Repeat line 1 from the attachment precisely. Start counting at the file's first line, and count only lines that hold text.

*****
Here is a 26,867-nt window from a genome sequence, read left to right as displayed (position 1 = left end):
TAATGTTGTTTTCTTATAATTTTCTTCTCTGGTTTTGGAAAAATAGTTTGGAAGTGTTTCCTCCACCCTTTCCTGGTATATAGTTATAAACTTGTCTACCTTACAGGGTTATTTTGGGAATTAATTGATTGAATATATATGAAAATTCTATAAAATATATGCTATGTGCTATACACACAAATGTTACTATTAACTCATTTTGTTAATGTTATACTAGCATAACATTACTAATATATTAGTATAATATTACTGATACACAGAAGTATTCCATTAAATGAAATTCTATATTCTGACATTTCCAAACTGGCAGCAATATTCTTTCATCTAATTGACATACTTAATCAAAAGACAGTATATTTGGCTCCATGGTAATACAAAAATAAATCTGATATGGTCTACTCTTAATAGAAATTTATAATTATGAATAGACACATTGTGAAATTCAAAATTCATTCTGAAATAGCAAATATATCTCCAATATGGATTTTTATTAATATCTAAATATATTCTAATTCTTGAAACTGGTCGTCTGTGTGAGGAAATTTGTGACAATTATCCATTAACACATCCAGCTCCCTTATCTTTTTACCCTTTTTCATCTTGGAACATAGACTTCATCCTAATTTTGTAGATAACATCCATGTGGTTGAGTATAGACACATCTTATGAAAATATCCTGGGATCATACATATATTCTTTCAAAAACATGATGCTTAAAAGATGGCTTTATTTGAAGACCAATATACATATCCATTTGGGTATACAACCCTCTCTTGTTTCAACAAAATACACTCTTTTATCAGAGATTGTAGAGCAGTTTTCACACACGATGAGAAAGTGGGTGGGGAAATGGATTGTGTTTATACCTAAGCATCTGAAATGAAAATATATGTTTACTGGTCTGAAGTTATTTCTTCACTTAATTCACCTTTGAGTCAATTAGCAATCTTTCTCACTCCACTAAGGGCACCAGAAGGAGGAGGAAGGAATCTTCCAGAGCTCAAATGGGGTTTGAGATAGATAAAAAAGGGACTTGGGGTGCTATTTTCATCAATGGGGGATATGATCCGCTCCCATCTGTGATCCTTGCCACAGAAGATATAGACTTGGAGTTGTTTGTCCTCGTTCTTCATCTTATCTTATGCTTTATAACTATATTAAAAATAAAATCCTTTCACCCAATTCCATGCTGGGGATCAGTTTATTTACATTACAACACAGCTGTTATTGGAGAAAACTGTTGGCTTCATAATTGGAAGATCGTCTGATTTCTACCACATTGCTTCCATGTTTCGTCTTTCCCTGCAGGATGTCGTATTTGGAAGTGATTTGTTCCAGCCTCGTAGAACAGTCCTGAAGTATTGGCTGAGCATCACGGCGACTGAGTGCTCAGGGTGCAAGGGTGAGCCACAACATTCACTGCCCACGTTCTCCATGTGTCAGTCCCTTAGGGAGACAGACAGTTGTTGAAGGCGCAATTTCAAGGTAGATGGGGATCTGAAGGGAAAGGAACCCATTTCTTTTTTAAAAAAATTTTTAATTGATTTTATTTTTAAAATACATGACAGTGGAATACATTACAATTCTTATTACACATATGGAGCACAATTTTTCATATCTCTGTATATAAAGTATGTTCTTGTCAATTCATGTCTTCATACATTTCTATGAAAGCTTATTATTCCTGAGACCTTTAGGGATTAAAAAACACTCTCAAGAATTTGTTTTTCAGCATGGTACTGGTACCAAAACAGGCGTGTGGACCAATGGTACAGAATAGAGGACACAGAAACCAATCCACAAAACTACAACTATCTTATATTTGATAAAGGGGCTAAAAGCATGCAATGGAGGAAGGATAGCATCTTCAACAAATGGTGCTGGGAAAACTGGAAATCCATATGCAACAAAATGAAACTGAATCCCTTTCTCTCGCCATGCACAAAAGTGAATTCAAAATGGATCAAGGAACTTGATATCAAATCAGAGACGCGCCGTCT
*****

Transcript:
Here is a 26,867-nt window from a genome sequence, read left to right as displayed (position 1 = left end):